During the summer of 2015, the British Library, the National Trust and the National Trust for Scotland invited members of the public to record and share their favourite coastal sounds. Sounds of our Shores focused on the entire coastline of the United Kingdom, from the Isles of Scilly to Orkney, and received more than 650 submissions over 3 months covering natural history, entertainment, transport and industry.

As part of the project, the National Trust commissioned musician and producer Joe Acheson to create a composition inspired by the history and nature of Cornwall's Lizard Peninsula and Guglielmo Marconi's Wireless Telegraph Station. Here Joe writes about the experience.

Lizard Point is the most southerly point of the UK mainland. In 1900 radio pioneer Guglielmo Marconi built a hut there to experiment with sending radio signals over long distances. Marconi’s hut received the first ever ship-to-shore SOS signal.

Last summer I spent a week on the Lizard as part of the National Trust’s first ever sound artist residency. My new EP, Marconi and the Lizard, was the product of that summer residency.

Marconi and the Lizard

I spent a sunny day on The Lizard in June 2015, and luckily recorded a nice dawn chorus in the best season. The week when I returned in August saw almost constant heavy rain, high winds, and regular storms, with foghorns and big waves; all great sounds but they make recording outdoors difficult. Whenever there was a break in the weather I set off on a bike with a bag of microphones to find sheltered coves and fields, ducking behind stone walls and boulders to record crickets in the long grass away from the strong wind, and clambering around slippery cliffs and rocky shorelines trying to get clean recordings of birds, streams and waterfalls.

The EP features the natural sounds of the Cornish coastline - wind, sea, grass, insects, birds, rain and waves. They’re combined with man-made sounds, like the sculpting of the rare local Serpentine stone on a lathe, launching the RNLI lifeboat, weaving lobster pots, lighthouse and ship foghorns, stacking empty 'bongos' (large plastic containers for storing fish on a boat) and fishermen chatting over radio out in the bay.

Joe Acheson Credit National Trust Steven Haywood

© Steven Haywood, the National Trust.

The rest of the sounds come from inside Marconi's hut or over the airwaves - vintage spark transmitters and morse code receivers, lots of radio noises picked up through aerials on his historic sites at Lizard Point and Poldhu, and a few archive recordings from local sound and radio enthusiasts such as a radio transmission from an amateur satellite in orbit, reporting back its temperature and battery status in a robotic voice.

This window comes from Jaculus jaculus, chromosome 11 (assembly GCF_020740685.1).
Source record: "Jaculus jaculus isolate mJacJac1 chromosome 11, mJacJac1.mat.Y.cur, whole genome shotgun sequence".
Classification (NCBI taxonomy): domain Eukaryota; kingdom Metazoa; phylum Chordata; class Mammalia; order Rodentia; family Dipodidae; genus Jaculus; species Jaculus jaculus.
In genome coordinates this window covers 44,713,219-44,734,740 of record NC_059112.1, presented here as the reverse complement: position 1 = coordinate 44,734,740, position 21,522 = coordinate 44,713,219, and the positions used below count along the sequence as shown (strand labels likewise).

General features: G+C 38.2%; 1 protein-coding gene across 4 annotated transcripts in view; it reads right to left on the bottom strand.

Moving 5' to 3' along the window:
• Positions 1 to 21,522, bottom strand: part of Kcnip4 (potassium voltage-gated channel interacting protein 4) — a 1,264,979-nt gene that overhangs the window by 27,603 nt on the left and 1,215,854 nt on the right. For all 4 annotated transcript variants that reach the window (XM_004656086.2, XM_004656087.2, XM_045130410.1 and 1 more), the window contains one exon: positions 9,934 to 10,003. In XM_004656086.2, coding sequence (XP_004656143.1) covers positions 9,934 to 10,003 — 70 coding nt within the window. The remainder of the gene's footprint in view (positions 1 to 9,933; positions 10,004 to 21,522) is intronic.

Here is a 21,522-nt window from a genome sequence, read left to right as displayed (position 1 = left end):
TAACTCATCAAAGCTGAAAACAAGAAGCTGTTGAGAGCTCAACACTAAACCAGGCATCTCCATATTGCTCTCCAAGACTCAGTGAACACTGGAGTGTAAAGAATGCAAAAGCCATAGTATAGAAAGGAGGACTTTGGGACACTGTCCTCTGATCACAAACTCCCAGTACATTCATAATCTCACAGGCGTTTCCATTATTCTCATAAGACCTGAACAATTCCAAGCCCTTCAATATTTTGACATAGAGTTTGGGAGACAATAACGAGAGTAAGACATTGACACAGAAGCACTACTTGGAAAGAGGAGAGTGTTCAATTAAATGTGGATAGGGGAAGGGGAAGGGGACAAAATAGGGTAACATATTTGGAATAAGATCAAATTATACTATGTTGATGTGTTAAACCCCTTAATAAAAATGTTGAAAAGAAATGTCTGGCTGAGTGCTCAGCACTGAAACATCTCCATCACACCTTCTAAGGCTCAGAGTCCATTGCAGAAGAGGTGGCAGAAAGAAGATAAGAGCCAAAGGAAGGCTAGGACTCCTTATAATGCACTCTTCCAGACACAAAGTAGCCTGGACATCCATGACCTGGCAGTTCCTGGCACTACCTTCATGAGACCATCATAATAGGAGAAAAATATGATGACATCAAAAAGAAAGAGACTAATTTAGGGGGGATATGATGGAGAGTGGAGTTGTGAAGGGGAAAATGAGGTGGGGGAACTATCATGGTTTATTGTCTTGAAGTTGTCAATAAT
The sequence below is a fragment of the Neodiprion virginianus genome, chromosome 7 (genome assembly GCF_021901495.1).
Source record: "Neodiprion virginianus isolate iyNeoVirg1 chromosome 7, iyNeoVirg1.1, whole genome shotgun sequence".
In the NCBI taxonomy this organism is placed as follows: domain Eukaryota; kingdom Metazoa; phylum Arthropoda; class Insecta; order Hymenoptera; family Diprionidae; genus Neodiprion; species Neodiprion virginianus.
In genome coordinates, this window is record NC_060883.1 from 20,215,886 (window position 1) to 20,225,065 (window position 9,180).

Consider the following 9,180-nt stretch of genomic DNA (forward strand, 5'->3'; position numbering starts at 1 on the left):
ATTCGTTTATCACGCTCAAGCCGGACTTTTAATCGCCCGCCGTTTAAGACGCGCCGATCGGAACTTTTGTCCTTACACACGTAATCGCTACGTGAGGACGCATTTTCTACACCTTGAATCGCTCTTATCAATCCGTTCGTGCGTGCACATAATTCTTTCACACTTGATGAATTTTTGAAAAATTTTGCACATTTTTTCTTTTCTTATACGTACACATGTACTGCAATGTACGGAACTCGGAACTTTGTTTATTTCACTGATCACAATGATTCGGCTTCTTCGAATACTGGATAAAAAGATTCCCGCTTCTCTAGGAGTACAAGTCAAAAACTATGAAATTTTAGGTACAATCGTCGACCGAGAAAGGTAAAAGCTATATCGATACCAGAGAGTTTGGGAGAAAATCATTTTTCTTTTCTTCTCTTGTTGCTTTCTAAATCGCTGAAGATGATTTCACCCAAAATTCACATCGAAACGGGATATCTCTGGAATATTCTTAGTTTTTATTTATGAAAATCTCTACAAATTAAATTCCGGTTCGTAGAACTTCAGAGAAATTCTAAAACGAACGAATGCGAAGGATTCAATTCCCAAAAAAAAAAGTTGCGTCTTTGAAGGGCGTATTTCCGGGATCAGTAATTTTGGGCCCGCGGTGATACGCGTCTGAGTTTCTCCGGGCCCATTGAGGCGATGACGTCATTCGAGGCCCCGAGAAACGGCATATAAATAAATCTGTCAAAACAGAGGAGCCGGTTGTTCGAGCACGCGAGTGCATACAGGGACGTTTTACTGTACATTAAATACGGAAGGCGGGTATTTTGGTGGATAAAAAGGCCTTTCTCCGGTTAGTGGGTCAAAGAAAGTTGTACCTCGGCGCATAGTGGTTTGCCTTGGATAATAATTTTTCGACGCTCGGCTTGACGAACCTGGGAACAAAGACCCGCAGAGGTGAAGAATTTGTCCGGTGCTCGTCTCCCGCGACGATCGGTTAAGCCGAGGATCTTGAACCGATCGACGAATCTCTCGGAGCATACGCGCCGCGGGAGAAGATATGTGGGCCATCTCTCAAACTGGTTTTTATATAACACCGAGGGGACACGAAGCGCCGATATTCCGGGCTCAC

I have taken all these recordings and sifted through them, like searching through old records looking for a sample, waiting to hear a pitched sound I can use for harmonies and basslines, and rhythmic fragments that can be extrapolated into pulsing layers of textures and beats.

Some of the sounds on the album have recently disappeared from the Lizard, like the old lighthouse foghorn that has been replaced by a long electronic beep that bounces around the cliff-faces. I was the last to record the now-decommissioned spark transmitter in the Marconi museum.

The sounds have been minimally treated so that they mostly remain identifiable as a raven, a cricket, a spark or a gust of wind. Some sounds only reveal their musical qualities when slowed down - like the meadow stream which at half speed unveils melodic patterns of tiny pitched droplets. Despite the fact that there are no sounds created by synthesisers or computers, the music sounds quite electronic - probably because I didn't set out to make abstract soundscapes; I like finding patterns and rhythms and combining them to create music with pulse and energy.

On the Lizard I discovered that most of the natural sounds have complementary tempos and pitches, which fit together naturally at their original speed. It’s similar to how birds have evolved their unique calls to remain distinctive in the cacophony of a dawn chorus, with each species taking up their own tiny bandwidth of the frequency spectrum and using complex rhythms to further stand out in the soundscape.

Like the food philosophy 'what grows together goes together', nature has evolved its own sound mix.

Marconi and the Lizard (TruThoughts) can be downloaded in full at